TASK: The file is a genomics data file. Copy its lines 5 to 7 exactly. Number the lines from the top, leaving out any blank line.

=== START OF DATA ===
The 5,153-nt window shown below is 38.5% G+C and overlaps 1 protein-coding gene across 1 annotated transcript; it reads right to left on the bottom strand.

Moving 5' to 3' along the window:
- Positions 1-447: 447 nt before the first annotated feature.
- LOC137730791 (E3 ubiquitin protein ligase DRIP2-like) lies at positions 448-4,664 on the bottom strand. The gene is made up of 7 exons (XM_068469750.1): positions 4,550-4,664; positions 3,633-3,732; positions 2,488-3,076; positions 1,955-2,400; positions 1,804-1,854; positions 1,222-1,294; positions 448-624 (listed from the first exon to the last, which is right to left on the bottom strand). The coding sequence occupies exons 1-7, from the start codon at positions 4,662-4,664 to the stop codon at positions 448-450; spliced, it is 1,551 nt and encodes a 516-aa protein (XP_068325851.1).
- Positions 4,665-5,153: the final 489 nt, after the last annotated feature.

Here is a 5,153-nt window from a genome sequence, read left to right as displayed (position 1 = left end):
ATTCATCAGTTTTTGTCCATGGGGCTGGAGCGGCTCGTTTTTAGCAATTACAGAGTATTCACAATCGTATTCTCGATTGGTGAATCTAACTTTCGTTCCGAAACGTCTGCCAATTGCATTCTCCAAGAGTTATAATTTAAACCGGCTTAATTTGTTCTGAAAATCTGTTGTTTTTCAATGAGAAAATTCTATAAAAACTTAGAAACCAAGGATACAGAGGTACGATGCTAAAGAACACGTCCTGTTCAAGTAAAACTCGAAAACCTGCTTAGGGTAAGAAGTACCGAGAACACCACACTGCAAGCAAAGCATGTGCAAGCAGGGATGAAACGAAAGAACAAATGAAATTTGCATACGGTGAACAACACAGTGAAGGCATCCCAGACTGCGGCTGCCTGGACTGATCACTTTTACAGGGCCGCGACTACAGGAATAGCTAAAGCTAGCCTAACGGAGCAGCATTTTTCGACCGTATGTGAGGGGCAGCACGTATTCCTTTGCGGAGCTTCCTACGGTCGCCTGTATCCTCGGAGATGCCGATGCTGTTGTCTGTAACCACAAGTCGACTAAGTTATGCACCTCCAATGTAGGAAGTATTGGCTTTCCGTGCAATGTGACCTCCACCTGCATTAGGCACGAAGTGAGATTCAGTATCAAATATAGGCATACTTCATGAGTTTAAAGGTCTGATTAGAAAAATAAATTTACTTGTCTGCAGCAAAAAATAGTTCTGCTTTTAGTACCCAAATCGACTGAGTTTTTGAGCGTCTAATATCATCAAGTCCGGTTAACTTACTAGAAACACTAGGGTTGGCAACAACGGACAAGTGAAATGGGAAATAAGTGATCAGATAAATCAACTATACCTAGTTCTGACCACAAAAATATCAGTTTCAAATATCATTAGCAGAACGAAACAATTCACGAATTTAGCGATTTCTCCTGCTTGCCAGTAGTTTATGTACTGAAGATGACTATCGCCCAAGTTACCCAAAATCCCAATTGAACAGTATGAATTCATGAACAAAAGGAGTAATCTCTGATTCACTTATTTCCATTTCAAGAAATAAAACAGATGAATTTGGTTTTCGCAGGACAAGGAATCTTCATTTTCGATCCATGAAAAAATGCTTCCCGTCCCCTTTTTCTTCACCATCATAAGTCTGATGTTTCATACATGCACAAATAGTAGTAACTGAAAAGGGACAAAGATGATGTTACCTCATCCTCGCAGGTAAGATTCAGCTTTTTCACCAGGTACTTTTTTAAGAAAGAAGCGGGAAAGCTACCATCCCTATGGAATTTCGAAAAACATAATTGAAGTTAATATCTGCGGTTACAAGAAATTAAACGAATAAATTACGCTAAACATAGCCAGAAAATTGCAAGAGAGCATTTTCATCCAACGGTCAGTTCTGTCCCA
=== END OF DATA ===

- Positions 4,665-5,153: the final 489 nt, after the last annotated feature.

Here is a 5,153-nt window from a genome sequence, read left to right as displayed (position 1 = left end):
ATTCATCAGTTTTTGTCCATGGGGCTGGAGCGGCTCGTTTTTAGCAATTACAGAGTATTCACAATCGTATTCTCGATTGGTGAATCTAACTTTCGTTCCGAAACGTCTGCCAATTGCATTCTCCAAGAGTTATAATTTAAACCGGCTTAATTTGTTCTGAAAATCTGTTGTTTTTCAATGAGAAAATTCTATAAAAACTTAGAAACCAAGGATACAGAGGTACGATGCTAAAGAACACGTCCTGTTCAAGTAAAACTCGAAAACCTGCTTAGGGTAAGAAGTACCGAGAACACCACACTGCAAGCAAAGCATGTGCAAGCAGGGATGAAACGAAAGAACAAATGAAATTTGCATACGGTGAACAACACAGTGAAGGCATCCCAGACTGCGGCTGCCTGGACTGATCACTTTTACAGGGCCGCGACTACAGGAATAGCTAAAGCTAGCCTAACGGAGCAGCATTTTTCGACCGTATGTGAGGGGCAGCACGTATTCCTTTGCGGAGCTTCCTACGGTCGCCTGTATCCTCGGAGATGCCGATGCTGTTGTCTGTAACCACAAGTCGACTAAGTTATGCACCTCCAATGTAGGAAGTATTGGCTTTCCGTGCAATGTGACCTCCACCTGCATTAGGCACGAAGTGAGATTCAGTATCAAATATAGGCATACTTCATGAGTTTAAAGGTCTGATTAGAAAAATAAATTTACTTGTCTGCAGCAAAAAATAGTTCTGCTTTTAGTACCCAAATCGACTGAGTTTTTGAGCGTCTAATATCATCAAGTCCGGTTAACTTACTAGAAACACTAGGGTTGGCAACAACGGACAAGTGAAATGGGAAATAAGTGATCAGATAAATCAACTATACCTAGTTCTGACCACAAAAATATCAGTTTCAAATATCATTAGCAGAACGAAACAATTCACGAATTTAGCGATTTCTCCTGCTTGCCAGTAGTTTATGTACTGAAGATGACTATCGCCCAAGTTACCCAAAATCCCAATTGAACAGTATGAATTCATGAACAAAAGGAGTAATCTCTGATTCACTTATTTCCATTTCAAGAAATAAAACAGATGAATTTGGTTTTCGCAGGACAAGGAATCTTCATTTTCGATCCATGAAAAAATGCTTCCCGTCCCCTTTTTCTTCACCATCATAAGTCTGATGTTTCATACATGCACAAATAGTAGTAACTGAAAAGGGACAAAGATGATGTTACCTCATCCTCGCAGGTAAGATTCAGCTTTTTCACCAGGTACTTTTTTAAGAAAGAAGCGGGAAAGCTACCATCCCTATGGAATTTCGAAAAACATAATTGAAGTTAATATCTGCGGTTACAAGAAATTAAACGAATAAATTACGCTAAACATAGCCAGAAAATTGCAAGAGAGCATTTTCATCCAACGGTCAGTTCTGTCCCA